Hmm, I have a jar in the kitchen, but it may have been a gift from someone returning from Hawaii - or it might be available in bulk locally - no doubt at the Spice Merchant in the market.

What about saimin salad?

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Thanks for your suggestions. As I have been browsing through the discussions in the Hawaii forum, I have noticed an absence of vegetarian items.

At this point, unless I come across new information, I am leaning towards making some sort of Thai salad - with either mango, or papaya - based on the idea that these fruits are avaialable in Hawaii. Weak, I know. But I am reluctant to attempt poke - given that I would be substituting an essential ingredient into a dish which I have not yet tasted in its original form.

I clearly have some exploring to do though. It should be fun.


Robin Tyler McWaters

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I am reluctant to attempt poke - given that I would be substituting an essential ingredient into a dish which I have not yet tasted in its original form.

The tofu isn't really a "substitute" as the recipe suggestion is right on the package of seasoning mix. It's really tasty and I make it for my vegetarian son-in-law wheneve he visits Hawaii. I've mailed him care packages of the mix, too. I think vegetarians at the party will be pleased because it's something out-of-the-ordinary to do with tofu.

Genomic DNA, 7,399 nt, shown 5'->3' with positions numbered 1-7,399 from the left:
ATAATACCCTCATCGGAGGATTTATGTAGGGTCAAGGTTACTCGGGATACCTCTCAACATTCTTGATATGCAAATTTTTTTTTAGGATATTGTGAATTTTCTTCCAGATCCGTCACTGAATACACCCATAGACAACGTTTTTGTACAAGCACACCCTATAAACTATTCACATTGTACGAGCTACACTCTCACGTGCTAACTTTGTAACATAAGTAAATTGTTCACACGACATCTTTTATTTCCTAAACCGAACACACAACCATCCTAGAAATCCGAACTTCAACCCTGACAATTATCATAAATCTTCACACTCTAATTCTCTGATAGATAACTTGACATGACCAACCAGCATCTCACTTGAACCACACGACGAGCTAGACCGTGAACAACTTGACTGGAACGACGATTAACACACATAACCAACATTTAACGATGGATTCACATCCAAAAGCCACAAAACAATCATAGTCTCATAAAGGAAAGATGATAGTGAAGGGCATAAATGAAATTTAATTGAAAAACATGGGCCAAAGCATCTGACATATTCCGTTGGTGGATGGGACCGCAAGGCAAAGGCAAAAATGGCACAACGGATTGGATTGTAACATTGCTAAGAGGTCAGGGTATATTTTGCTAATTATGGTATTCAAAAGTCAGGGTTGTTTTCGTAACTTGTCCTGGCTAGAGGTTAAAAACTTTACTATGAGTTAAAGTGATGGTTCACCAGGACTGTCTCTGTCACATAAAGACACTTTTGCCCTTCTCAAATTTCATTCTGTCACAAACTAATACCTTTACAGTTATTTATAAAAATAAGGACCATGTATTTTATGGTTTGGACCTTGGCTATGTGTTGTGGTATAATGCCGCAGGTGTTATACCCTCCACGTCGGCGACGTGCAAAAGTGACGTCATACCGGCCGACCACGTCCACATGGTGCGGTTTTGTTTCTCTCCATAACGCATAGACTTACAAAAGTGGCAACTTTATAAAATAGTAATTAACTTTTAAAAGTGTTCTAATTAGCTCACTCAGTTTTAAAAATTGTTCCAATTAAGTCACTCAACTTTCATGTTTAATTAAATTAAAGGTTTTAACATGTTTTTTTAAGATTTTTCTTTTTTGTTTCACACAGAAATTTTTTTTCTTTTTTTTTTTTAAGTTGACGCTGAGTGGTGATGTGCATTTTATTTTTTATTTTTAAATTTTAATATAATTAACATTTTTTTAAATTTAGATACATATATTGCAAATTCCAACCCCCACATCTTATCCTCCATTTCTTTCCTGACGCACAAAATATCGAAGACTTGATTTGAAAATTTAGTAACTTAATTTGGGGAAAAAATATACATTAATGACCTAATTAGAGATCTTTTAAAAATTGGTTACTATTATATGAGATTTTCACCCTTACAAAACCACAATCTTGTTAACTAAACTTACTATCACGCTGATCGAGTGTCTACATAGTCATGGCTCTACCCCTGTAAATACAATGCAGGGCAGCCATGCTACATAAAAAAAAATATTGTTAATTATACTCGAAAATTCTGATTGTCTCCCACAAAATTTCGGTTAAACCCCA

SuzySushi

"She sells shiso by the seashore."

My eGullet Foodblog: A Tropical Christmas in the Suburbs

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I am reluctant to attempt poke - given that I would be substituting an essential ingredient into a dish which I have not yet tasted in its original form.

The tofu isn't really a "substitute" as the recipe suggestion is right on the package of seasoning mix. It's really tasty and I make it for my vegetarian son-in-law wheneve he visits Hawaii. I've mailed him care packages of the mix, too. I think vegetarians at the party will be pleased because it's something out-of-the-ordinary to do with tofu.

Hmmm. Good to know. Maybe I will have to give it a try - While not a vegetarian myself, I am pro-tofu. For some reason, I had thought Poke, by definition, involved tuna. But given that I know next to nothing about hawaiian food, I am not surprised that I am wrong.

Thanks for the clarification.


Robin Tyler McWaters

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How about macaroni salad? Had it with every plate lunch when we were there. Basically: cooked macaroni mixed with mayo, sometimes with a few shreds of carrot mixed in. Simple but good.


Melissa

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I am widely known to boe addicted to fatty meats. I will spare you the details. Nevertheless, I have minded other, more healthful cuisines.

From my perspective, the vegetarian glory of Hawaii is its fruits. The summer bounty now includes the lychee family, including rambutan and loong an. Kamiya Papaya and Apple bananas are other luxuries. Coconut and Macadamia nut items are also hot, especially combined with Hawaiian chocolate.

Then there is Hawaiian Kona Coffee beans, combined in various mixes with Hawaiian Vanilla, Hawaiian Chocolate, and the like. If your group was not averse to dairy products, a very wicked ice cream could be concocted. If dairy was not permitted, there would be a number of items yet possible.